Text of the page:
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Old 15th September 2018, 08:55 AM   #5
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Originally Posted by Thermal View Post
From the POV of the inmate's rights, it doesn't matter what the other officer identifies as. It matters what they are objectively identified as. Does Islam acknowledge gender choice? I don't think it does. The inmates rights should prevail.

Then again, a lot of people would call strip searches a form of sexusl assault, which many would also object to. How about if the inmates are given their choice of officers of varying genders to perform the search? If it is not sexual in nature, as officers claim, the inmate choosing for their own sense of integrity should be no issue.
I am with you in terms of the highlight. If an inmate objects to one particular guard doing something as invasive as a strip search I believe that the prison system should reasonably try to accommodate their request for another correction officer to do it. It should be no big deal. But I do not think it matters what the guard "objectively identified as." What is "objective" - their genitals now? Their genitals when they were born? Their karyotype? What if the guard identified as and was male by all biological criteria, but was gay and unprofessional enough to get off sexually from strip searching other males? Would that be acceptable? I'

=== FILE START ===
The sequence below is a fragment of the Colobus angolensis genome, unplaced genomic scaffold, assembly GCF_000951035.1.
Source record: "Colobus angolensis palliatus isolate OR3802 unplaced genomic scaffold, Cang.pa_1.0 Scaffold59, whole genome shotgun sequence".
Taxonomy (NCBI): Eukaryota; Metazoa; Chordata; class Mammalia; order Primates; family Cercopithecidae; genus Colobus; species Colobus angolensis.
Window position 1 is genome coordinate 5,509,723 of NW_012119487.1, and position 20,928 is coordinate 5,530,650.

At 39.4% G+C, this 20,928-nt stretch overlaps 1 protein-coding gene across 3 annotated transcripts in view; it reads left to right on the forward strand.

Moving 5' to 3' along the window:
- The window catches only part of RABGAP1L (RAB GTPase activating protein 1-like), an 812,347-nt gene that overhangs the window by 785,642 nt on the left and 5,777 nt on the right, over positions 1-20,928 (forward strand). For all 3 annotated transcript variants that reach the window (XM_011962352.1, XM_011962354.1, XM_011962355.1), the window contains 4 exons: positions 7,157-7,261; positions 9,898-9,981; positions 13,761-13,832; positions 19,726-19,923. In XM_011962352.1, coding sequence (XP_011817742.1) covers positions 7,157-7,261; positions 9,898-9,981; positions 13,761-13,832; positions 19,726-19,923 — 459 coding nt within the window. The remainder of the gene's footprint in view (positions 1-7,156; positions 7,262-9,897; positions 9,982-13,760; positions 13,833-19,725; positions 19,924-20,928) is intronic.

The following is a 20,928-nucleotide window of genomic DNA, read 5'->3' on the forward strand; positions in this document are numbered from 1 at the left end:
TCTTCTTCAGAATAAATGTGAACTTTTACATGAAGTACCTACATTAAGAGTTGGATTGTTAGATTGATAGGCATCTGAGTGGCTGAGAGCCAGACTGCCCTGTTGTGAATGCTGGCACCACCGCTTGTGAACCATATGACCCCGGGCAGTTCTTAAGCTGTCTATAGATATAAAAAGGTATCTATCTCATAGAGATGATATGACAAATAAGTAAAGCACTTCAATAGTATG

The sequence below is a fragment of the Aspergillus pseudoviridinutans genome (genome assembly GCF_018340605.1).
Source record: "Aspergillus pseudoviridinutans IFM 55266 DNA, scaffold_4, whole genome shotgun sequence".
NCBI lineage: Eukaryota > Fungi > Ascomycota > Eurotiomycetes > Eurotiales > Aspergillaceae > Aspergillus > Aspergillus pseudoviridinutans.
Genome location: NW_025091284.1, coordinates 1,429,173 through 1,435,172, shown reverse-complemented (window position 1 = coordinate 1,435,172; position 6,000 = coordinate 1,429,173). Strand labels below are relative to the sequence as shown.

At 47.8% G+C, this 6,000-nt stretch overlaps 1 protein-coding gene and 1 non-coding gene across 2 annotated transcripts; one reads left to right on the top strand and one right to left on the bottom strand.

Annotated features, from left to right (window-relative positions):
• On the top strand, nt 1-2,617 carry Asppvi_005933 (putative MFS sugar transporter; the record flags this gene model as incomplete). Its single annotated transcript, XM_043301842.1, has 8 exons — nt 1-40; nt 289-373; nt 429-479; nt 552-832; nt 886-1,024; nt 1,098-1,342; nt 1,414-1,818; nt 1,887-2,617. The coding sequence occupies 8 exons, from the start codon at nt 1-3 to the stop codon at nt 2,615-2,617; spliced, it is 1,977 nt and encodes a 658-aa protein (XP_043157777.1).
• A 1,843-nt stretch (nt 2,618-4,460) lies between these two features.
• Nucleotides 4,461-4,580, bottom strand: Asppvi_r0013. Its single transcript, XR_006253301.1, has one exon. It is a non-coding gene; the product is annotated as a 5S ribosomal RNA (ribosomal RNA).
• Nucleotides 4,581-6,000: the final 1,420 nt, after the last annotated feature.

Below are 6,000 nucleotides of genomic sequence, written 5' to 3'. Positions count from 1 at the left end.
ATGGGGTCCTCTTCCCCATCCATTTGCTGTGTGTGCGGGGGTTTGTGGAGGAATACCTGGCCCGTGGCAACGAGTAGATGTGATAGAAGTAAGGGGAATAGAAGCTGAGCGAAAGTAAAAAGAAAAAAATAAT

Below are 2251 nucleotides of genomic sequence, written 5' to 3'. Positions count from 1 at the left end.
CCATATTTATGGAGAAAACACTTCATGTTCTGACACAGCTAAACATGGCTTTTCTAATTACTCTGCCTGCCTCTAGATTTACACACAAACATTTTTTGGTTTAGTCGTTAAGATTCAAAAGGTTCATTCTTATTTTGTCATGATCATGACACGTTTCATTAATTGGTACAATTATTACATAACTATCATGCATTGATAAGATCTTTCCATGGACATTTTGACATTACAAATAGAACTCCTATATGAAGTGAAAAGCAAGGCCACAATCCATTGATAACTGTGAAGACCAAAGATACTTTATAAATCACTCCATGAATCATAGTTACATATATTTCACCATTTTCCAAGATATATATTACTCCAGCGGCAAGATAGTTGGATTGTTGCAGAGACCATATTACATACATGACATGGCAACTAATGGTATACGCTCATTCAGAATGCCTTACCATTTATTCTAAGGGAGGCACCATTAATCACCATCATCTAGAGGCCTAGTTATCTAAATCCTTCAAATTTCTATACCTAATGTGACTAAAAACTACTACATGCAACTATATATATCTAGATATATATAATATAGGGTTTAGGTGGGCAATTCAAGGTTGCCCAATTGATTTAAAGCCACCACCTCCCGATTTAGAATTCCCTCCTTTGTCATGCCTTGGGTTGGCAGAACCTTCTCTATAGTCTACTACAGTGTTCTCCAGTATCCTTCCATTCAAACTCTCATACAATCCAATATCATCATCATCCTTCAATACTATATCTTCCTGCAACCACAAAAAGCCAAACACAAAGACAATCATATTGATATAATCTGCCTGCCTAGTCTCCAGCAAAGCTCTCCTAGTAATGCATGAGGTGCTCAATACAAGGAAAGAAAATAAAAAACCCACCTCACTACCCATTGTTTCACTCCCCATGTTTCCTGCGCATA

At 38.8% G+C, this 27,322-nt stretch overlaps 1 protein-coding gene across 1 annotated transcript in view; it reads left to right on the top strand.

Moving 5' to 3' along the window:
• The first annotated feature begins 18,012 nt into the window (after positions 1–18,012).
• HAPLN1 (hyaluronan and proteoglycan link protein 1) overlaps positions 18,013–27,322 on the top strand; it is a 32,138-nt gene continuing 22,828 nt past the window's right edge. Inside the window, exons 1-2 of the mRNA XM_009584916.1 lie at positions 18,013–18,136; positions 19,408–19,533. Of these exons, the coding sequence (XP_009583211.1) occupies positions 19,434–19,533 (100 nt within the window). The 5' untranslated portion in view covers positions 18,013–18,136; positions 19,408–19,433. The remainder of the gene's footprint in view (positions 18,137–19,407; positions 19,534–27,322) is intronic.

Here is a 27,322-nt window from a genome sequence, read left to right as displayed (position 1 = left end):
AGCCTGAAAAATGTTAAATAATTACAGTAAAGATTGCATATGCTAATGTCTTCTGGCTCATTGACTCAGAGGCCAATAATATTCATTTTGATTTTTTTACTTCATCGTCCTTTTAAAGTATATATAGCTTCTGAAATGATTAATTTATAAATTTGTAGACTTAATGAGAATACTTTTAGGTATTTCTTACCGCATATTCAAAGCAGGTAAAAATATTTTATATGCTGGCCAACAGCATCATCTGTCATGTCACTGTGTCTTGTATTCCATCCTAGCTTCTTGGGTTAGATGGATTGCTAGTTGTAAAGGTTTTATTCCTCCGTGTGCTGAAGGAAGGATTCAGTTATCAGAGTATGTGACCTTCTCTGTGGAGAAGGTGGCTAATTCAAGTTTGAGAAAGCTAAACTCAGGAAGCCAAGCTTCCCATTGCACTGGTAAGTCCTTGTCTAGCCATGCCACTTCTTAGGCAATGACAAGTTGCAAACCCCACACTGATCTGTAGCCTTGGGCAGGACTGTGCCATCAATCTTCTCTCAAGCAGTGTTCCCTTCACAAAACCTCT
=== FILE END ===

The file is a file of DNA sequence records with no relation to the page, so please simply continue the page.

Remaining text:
But I also think religion should not be involved when judging the legitimacy of the request. I do not like the idea that some inmates can play a religion card that allows them, but not others, a particular right. The right should be available to all.

For me it comes down to your last sentence, with which I fully agree: "The inmate choosing for their own sense of integrity should be no issue."
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Old 15th September 2018, 09:12 AM   #6
Thermal
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Originally Posted by Giordano View Post